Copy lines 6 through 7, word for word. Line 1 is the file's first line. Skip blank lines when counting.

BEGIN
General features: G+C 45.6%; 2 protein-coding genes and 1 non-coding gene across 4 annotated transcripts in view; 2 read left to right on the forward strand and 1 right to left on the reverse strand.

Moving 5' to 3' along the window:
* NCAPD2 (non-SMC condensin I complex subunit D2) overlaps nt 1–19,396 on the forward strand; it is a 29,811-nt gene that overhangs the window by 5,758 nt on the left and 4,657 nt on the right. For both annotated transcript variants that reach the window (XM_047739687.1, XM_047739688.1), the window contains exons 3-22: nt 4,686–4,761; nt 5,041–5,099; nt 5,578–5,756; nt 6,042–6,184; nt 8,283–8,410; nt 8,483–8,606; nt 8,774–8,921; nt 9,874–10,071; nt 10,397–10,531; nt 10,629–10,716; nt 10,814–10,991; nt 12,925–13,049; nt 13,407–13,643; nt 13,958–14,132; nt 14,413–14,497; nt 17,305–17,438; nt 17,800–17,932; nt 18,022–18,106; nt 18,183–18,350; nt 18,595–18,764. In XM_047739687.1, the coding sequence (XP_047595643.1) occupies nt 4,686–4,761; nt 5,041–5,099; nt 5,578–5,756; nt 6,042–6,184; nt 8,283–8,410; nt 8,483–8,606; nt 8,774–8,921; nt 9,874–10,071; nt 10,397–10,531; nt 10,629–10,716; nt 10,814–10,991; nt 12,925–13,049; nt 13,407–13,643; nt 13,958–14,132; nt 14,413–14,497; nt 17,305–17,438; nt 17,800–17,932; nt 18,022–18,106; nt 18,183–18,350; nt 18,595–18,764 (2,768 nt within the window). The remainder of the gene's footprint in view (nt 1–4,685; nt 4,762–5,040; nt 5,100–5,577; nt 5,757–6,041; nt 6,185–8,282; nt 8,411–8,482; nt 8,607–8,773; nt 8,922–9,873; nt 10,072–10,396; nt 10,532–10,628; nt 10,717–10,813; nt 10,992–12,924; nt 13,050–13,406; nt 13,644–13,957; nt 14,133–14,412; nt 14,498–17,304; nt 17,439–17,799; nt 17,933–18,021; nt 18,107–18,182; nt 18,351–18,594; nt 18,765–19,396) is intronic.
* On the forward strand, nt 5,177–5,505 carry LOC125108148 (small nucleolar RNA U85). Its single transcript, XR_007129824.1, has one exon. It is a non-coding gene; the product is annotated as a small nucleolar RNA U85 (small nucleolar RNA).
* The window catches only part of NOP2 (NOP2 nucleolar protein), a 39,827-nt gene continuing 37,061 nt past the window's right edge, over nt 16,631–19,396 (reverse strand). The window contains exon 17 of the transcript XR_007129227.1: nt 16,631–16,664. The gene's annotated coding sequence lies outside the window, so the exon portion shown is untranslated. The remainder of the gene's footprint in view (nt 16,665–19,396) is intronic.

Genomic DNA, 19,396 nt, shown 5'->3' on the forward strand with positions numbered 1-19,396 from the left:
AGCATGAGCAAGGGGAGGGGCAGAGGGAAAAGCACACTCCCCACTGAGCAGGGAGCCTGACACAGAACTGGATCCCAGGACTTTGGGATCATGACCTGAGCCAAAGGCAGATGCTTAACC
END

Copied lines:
Genomic DNA, 19,396 nt, shown 5'->3' on the forward strand with positions numbered 1-19,396 from the left:
AGCATGAGCAAGGGGAGGGGCAGAGGGAAAAGCACACTCCCCACTGAGCAGGGAGCCTGACACAGAACTGGATCCCAGGACTTTGGGATCATGACCTGAGCCAAAGGCAGATGCTTAACC